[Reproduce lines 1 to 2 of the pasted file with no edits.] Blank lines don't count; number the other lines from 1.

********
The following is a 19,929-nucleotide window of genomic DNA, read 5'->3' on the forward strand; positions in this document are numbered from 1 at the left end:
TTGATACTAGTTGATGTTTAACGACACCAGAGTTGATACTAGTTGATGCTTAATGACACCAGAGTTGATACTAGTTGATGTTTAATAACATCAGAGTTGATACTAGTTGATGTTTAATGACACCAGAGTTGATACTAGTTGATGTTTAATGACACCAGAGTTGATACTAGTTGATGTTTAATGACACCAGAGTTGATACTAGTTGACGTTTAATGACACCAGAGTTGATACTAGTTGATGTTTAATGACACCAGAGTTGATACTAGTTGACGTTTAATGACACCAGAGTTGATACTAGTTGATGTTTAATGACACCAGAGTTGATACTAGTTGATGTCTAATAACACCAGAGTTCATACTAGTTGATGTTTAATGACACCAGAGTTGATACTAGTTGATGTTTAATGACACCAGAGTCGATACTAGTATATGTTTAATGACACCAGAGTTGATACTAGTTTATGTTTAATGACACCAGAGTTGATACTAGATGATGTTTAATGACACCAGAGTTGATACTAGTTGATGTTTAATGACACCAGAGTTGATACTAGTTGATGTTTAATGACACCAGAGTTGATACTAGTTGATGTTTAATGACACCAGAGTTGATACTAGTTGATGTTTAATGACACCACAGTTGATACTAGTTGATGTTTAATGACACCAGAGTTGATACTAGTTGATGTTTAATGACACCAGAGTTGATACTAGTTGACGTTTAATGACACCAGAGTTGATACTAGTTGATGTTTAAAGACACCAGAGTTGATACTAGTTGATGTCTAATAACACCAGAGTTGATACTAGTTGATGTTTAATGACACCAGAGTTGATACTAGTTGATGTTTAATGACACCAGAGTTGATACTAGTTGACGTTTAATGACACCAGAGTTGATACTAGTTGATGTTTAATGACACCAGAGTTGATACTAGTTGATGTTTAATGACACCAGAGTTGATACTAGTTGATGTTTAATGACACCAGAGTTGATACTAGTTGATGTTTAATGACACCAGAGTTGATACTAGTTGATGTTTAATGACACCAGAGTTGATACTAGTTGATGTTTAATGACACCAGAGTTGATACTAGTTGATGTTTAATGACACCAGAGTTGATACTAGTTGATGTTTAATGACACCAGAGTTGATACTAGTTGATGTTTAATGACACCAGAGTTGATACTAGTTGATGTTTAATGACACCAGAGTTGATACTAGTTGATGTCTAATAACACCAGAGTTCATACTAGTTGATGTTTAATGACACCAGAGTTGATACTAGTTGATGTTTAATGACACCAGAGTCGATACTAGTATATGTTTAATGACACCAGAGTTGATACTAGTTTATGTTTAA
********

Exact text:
The following is a 19,929-nucleotide window of genomic DNA, read 5'->3' on the forward strand; positions in this document are numbered from 1 at the left end:
TTGATACTAGTTGATGTTTAACGACACCAGAGTTGATACTAGTTGATGCTTAATGACACCAGAGTTGATACTAGTTGATGTTTAATAACATCAGAGTTGATACTAGTTGATGTTTAATGACACCAGAGTTGATACTAGTTGATGTTTAATGACACCAGAGTTGATACTAGTTGATGTTTAATGACACCAGAGTTGATACTAGTTGACGTTTAATGACACCAGAGTTGATACTAGTTGATGTTTAATGACACCAGAGTTGATACTAGTTGACGTTTAATGACACCAGAGTTGATACTAGTTGATGTTTAATGACACCAGAGTTGATACTAGTTGATGTCTAATAACACCAGAGTTCATACTAGTTGATGTTTAATGACACCAGAGTTGATACTAGTTGATGTTTAATGACACCAGAGTCGATACTAGTATATGTTTAATGACACCAGAGTTGATACTAGTTTATGTTTAATGACACCAGAGTTGATACTAGATGATGTTTAATGACACCAGAGTTGATACTAGTTGATGTTTAATGACACCAGAGTTGATACTAGTTGATGTTTAATGACACCAGAGTTGATACTAGTTGATGTTTAATGACACCAGAGTTGATACTAGTTGATGTTTAATGACACCACAGTTGATACTAGTTGATGTTTAATGACACCAGAGTTGATACTAGTTGATGTTTAATGACACCAGAGTTGATACTAGTTGACGTTTAATGACACCAGAGTTGATACTAGTTGATGTTTAAAGACACCAGAGTTGATACTAGTTGATGTCTAATAACACCAGAGTTGATACTAGTTGATGTTTAATGACACCAGAGTTGATACTAGTTGATGTTTAATGACACCAGAGTTGATACTAGTTGACGTTTAATGACACCAGAGTTGATACTAGTTGATGTTTAATGACACCAGAGTTGATACTAGTTGATGTTTAATGACACCAGAGTTGATACTAGTTGATGTTTAATGACACCAGAGTTGATACTAGTTGATGTTTAATGACACCAGAGTTGATACTAGTTGATGTTTAATGACACCAGAGTTGATACTAGTTGATGTTTAATGACACCAGAGTTGATACTAGTTGATGTTTAATGACACCAGAGTTGATACTAGTTGATGTTTAATGACACCAGAGTTGATACTAGTTGATGTTTAATGACACCAGAGTTGATACTAGTTGATGTTTAATGACACCAGAGTTGATACTAGTTGATGTCTAATAACACCAGAGTTCATACTAGTTGATGTTTAATGACACCAGAGTTGATACTAGTTGATGTTTAATGACACCAGAGTCGATACTAGTATATGTTTAATGACACCAGAGTTGATACTAGTTTATGTTTAA